For the past few weeks in Dushanbe, Tajikistan’s capital, teams of officials drawn from various security agencies have been going from house to house in an exhaustive effort to uncover what they deem “undesirables.”
According to official documents seen by Eurasianet, the objects of suspicion can include suspected religious extremists or would-be potential terrorists. But the target list also includes electricity thieves and anybody using the wrong type of lightbulb.
In apparent disregard for due process, the teams, which can number up to 15 officers from the police, prosecutor’s office and State Committee for National Security, are demanding to search people’s homes without proper authorization from the courts.
The initiative is part of something known as “Operation Order,” and it is focused, for now, on parts of the capital, Dushanbe.
A resident of the city’s Ismoili Somoni district told Eurasianet that three law enforcement officers visited his home on June 3 demanding to be allowed in to carry out checks. The man refused, arguing that the officers did not have the requisite paperwork.
“The following day, a commission of 15 people came with an official document signed off by the General Prosecutor’s Office, the Interior Ministry and the State Committee for National Security. They came into the house and checked anything it was possible to check,” the resident told Eurasianet on condition of anonymity.
According to those that have undergone similar experiences, nothing is too trivial too evade scrutiny.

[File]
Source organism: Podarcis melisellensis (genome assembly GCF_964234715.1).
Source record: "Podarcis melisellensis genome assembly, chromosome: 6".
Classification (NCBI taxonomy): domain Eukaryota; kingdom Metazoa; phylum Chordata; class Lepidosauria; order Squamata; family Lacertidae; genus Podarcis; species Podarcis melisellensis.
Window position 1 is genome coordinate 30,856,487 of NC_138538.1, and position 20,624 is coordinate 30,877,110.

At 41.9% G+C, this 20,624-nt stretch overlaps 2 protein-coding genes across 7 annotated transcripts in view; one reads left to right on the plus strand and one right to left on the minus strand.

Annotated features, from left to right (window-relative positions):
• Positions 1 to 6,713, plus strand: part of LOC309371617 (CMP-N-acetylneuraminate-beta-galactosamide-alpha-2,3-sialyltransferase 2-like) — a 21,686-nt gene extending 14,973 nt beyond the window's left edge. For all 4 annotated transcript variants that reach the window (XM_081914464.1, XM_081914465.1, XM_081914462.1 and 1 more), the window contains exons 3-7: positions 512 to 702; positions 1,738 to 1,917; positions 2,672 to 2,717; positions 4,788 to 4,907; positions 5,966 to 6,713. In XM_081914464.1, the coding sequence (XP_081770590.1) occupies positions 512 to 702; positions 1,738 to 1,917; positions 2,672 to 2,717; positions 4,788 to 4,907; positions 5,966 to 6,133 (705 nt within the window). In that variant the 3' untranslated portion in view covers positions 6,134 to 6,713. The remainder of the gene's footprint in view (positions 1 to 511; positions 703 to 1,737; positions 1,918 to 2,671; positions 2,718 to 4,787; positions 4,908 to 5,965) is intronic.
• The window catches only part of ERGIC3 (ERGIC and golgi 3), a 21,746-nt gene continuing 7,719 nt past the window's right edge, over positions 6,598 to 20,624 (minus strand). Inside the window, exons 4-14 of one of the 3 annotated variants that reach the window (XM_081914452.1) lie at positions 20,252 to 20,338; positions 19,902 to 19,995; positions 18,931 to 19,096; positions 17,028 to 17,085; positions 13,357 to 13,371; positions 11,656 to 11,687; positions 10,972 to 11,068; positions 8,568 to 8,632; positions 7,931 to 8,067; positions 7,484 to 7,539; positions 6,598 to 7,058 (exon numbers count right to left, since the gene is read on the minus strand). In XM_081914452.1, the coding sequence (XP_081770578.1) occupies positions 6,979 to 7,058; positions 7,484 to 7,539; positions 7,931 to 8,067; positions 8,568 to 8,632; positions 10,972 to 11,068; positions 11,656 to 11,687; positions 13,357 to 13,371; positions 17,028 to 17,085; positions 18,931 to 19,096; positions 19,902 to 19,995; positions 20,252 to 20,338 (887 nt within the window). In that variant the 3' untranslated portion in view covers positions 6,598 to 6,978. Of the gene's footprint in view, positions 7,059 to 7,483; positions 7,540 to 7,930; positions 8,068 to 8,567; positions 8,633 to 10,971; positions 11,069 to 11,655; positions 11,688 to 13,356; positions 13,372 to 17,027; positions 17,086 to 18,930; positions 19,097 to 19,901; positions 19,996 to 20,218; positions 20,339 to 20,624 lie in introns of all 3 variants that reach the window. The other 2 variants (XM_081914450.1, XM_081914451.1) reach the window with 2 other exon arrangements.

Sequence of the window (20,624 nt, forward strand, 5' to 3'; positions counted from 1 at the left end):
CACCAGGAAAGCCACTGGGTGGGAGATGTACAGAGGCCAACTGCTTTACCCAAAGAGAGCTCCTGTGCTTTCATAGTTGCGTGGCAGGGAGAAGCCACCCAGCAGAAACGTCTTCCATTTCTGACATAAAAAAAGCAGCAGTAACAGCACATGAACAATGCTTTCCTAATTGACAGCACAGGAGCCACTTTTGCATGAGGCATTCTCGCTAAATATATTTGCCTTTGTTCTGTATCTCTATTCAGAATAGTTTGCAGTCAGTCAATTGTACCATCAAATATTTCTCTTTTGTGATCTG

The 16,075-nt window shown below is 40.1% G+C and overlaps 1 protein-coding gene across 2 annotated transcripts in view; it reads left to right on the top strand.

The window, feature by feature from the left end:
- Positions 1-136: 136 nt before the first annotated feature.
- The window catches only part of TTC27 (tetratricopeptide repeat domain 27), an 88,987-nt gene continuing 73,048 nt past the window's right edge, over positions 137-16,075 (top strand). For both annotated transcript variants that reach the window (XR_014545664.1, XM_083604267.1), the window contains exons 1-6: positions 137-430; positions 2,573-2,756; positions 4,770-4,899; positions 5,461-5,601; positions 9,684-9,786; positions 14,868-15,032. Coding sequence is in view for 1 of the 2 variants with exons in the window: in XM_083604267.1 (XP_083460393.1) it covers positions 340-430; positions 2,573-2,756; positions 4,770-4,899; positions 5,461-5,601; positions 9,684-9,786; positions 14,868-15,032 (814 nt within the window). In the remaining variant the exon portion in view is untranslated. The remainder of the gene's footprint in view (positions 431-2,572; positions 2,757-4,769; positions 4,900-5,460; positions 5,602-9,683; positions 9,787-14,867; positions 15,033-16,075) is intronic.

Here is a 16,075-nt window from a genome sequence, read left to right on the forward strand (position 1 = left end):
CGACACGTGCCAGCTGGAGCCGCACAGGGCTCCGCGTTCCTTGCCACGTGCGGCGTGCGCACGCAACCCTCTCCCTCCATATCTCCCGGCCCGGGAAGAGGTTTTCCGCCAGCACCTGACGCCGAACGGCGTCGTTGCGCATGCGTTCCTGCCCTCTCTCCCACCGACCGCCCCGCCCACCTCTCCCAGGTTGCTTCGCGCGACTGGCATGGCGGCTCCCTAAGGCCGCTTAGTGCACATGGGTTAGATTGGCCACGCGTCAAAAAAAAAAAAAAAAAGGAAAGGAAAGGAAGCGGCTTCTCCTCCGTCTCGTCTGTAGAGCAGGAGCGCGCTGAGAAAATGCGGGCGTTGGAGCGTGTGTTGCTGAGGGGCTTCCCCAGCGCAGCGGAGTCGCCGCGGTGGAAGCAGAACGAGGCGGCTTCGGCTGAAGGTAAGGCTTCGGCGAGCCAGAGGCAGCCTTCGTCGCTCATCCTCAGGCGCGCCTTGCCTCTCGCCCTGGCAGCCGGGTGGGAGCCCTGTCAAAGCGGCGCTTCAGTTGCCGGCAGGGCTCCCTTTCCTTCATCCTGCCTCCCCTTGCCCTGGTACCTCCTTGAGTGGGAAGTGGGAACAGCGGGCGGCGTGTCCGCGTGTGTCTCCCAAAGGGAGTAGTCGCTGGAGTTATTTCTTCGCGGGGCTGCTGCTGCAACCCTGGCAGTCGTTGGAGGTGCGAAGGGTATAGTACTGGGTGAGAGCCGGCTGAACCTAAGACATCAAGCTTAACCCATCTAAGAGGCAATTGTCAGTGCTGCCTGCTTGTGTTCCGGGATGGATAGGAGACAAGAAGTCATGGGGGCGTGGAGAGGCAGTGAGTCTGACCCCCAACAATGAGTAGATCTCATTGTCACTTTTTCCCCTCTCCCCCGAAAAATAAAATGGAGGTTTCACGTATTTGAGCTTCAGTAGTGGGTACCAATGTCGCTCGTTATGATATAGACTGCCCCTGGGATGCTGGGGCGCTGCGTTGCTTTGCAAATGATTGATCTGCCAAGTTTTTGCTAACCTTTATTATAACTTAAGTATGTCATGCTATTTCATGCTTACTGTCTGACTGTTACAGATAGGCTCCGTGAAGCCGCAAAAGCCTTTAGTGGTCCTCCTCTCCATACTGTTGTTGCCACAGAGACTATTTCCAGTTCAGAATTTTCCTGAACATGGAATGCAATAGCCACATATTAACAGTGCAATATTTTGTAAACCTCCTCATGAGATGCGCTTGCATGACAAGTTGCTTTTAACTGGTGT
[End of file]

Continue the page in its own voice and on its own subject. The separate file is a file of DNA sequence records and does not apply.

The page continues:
Power cables are inspected to ensure no unmetered electricity is being siphoned off the grid. Since the end of last year, city authorities have stepped up inspections to ensure proper storage of propane cylinders, which are used in many households for cooking and heating.
In 2009, in a bid to reduce nationwide electricity consumption, Tajikistan banned the sale of incandescent lightbulbs with power ratings of 100 watts or more. All the same, the offending lightbulbs are routinely smuggled into the country from neighboring Kyrgyzstan.
Anybody found in violation of any of these statutes can face anything from fines to administrative sanctions.
There is a 10-page “Operation Order” document that authorities now wield to legitimize their house searches. The big-ticket targets outlined in that document are suspected members or sympathizers of what the government deems terrorist and extremist groups.